6 things that can affect male fertility

Published on 12 Jan

Male fertility rates are down by 60% since the 1970’s and are falling at an average rate of 1.4% a year. But whats to blame? Scientists are pointing the finger at changes in the modern world.

The introduction of new technologies and chemicals, the rising obesity rates and the increased stress levels placed onto humans in todays society are only a few of the influences mentioned as a cause of decreased sperm counts by researchers at Hebrew University [1]. Scientists warn that we are entering a male fertility crisis and if we do not change the way we are living, this may result in the extinction of the human species.

It is becoming more and more common in todays society f0r women to wait until their 30s to try to conceive a child, which already decreases their fertility success. If the male partner also has decreased fertility, this may leave couples unable to have a baby.

Below we have listed just a few environmental and lifestyle influences which may be affecting a mans fertility that you might not even be aware of!

  1. Alcohol 

Alcoholic drinks have been found to significantly decrease a mans testosterone levels, which can result in low quality sperm and decreased sperm production. The good news is these effects can be quickly reversed when you stop drinking alcohol!

2. Sleep

How often would you say you get the recommended 8 hours sleep at night? A study published in the journal Fertility & Sterility found that men who had trouble sleeping at night, who exceeded the recommended 8 hours of sleep or under-slept had decreased fertility compared to men who slept the recommended 8 hours [2]. The study analysed 695 couples who were trying to get pregnant and found that men who had less then 6 hours sleep were 31% less likely to impregnate their partner while those who slept 9 hours or more were 49% less likely to get their partners pregnant. 


New research published in the Proceedings of the National Academy of Sciences [3] has suggested that taking ibuprofen for as little as two weeks can significantly reduce a males sperm production. Particularly, men who were taking the maximum recommended dose of the over the counter medication regularly had a disruption in their testosterone products, which can result in decreased sperm count. The men in the study suffered no long term damage, however scientists are worried that men who use high doses of ibuprofen over long periods of time may cause irreversible damage to their fertility.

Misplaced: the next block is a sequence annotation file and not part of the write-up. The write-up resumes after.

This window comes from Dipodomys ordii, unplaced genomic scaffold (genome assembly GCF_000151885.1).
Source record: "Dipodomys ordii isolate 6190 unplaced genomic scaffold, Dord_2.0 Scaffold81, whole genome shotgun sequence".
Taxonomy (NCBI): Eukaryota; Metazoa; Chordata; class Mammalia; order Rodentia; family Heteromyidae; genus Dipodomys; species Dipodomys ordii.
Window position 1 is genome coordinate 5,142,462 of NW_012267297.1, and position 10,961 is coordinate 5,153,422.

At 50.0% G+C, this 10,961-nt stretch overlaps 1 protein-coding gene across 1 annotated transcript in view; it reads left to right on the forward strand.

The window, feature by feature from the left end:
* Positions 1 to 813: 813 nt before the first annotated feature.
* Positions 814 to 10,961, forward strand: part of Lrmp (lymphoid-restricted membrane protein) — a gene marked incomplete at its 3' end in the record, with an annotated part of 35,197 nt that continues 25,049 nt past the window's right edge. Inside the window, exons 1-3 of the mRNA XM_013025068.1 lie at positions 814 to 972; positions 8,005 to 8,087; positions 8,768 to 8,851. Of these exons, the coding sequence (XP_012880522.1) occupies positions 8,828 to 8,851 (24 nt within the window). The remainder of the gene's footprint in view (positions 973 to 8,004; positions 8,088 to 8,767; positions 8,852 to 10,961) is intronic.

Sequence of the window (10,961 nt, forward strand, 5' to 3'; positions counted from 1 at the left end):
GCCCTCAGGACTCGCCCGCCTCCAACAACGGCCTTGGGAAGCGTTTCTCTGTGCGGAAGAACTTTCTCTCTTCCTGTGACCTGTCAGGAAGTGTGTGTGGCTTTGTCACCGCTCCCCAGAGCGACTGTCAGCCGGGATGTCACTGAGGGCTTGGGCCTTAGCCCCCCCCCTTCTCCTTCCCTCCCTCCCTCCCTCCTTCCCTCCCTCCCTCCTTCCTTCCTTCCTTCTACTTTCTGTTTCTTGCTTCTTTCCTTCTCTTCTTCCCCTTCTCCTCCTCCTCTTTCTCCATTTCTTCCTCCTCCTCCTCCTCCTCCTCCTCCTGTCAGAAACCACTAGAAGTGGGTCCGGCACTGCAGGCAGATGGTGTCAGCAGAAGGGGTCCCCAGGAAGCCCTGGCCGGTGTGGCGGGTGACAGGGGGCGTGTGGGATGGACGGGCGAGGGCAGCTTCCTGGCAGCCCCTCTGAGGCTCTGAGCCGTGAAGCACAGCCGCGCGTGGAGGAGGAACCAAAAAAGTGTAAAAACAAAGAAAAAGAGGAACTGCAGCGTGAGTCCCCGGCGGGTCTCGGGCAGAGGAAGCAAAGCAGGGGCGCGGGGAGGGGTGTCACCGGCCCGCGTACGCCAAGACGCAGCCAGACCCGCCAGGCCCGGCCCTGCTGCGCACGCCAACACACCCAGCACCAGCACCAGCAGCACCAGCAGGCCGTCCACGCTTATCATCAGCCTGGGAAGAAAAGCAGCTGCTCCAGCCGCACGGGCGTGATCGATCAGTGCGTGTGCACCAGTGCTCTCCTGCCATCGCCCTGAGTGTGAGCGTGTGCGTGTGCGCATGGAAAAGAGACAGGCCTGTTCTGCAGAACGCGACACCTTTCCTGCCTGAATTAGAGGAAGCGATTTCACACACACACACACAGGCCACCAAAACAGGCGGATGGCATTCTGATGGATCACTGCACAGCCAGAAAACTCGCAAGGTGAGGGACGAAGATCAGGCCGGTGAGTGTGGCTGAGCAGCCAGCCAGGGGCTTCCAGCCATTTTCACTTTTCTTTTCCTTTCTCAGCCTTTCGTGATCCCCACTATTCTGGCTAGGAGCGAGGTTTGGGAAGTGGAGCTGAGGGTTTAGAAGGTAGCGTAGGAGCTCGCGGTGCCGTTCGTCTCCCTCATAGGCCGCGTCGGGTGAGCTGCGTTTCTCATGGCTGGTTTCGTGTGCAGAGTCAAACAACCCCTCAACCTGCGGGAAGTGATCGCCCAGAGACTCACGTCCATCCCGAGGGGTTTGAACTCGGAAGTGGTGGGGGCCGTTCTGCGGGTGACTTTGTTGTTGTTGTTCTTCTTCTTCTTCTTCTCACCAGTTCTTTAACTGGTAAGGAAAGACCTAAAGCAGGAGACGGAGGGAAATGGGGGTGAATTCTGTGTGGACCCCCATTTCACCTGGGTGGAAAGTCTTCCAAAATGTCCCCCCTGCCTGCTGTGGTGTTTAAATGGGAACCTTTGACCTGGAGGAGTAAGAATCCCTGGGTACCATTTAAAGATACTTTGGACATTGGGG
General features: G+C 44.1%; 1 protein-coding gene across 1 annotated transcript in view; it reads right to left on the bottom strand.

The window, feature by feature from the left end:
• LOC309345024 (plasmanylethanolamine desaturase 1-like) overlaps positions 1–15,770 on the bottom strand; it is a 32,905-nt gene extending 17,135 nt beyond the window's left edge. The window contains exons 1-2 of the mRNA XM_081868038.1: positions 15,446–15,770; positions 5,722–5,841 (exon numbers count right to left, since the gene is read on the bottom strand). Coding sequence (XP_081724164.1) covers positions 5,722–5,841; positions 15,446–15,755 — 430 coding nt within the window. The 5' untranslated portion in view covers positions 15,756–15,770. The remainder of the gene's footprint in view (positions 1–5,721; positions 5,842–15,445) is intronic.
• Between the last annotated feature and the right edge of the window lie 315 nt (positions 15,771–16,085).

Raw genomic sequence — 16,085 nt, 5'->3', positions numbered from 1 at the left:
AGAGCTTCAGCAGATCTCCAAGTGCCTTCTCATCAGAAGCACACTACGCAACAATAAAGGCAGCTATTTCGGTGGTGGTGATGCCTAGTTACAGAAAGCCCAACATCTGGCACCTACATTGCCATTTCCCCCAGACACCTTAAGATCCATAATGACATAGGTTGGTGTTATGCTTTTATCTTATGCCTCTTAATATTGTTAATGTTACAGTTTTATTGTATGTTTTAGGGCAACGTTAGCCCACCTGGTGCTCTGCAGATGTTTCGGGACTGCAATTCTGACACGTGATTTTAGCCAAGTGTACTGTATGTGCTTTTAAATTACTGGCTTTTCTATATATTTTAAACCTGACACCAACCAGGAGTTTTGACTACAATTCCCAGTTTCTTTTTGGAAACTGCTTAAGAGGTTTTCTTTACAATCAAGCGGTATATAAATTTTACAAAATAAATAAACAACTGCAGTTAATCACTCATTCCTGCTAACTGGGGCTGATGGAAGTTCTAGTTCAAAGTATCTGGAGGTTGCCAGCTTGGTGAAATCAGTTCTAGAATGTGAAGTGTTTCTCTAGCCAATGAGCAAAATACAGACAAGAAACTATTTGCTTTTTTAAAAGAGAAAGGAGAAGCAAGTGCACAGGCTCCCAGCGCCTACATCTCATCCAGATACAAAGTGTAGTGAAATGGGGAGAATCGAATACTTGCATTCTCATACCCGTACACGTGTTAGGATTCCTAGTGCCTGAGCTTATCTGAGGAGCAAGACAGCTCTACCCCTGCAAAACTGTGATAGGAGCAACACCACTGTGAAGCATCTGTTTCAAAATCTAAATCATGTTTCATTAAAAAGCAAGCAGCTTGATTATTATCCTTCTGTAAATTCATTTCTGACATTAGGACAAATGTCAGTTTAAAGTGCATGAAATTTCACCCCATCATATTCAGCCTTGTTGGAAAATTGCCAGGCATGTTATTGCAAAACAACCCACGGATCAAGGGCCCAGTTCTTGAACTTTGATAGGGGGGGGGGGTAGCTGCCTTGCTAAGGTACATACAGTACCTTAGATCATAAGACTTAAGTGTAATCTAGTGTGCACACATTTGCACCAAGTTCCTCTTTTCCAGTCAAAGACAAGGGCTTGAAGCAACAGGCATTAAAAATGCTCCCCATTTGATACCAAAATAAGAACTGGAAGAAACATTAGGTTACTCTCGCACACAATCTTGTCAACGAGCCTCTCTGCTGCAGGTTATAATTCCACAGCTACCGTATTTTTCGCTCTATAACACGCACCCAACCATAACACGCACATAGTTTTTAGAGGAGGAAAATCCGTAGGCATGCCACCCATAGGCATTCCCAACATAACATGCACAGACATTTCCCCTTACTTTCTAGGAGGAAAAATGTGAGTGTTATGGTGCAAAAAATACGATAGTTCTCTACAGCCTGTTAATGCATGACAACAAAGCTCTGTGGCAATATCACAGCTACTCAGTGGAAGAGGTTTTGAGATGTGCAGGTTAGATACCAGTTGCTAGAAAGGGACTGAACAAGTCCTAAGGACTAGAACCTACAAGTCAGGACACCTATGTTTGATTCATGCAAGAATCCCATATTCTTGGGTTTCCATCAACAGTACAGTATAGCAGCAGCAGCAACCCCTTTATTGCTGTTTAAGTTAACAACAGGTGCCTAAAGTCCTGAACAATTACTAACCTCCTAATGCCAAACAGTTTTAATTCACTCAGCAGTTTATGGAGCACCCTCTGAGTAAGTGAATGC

4. Mobile phones

The trends in todays society leaves men wearing tight trousers with their smart phones in their front pockets. However, a man having their mobile phone that close to their groin seems to be “cooking” their sperm. Researchers have found that mobile phones can decrease the quality and number of active sperm by increasing the temperature of the sperm, resulting in a lower sperm count. This does not only apply to men who put their phone in the front pockets but also those who sleep with their phone only a few centimetres from their bed!

5. Hot baths

Sperm production is at its optimum in a cool environment, hence why male testicles are located outside of their body. By spending 30 minutes or more in a hot bath per week, men are significantly damaging their sperm count. A study which investigated the sperm count of men who were visiting a fertility clinic found that by avoiding hot baths they were able to increase their fertility by 12 to 34%.

6. Processed meats

By tracking the diet and health of men undergoing cycles of IVF, the Department of Nutrition at Harvard University [5] were able to find a correlation between the the consumption of processed meat and decreased fertility in men. In fact, men who ate small amounts of processed meat had a 28% chance of getting their partner pregnant compared to  men who consumed more processed meat. Not only this, but they also found that men who ate more poultry had increased fertilisation rates.

[1] https://new.huji.ac.il/en/taxonomy/term/520

[2] http://www.fertstert.org/article/S0015-0282(16)61644-8/pdf

[3] http://www.pnas.org/content/early/2018/01/03/1715035115.full.pdf


[5] https://www.hsph.harvard.edu/news/hsph-in-the-news/processed-meats-may-affect-male-fertility/

Share this: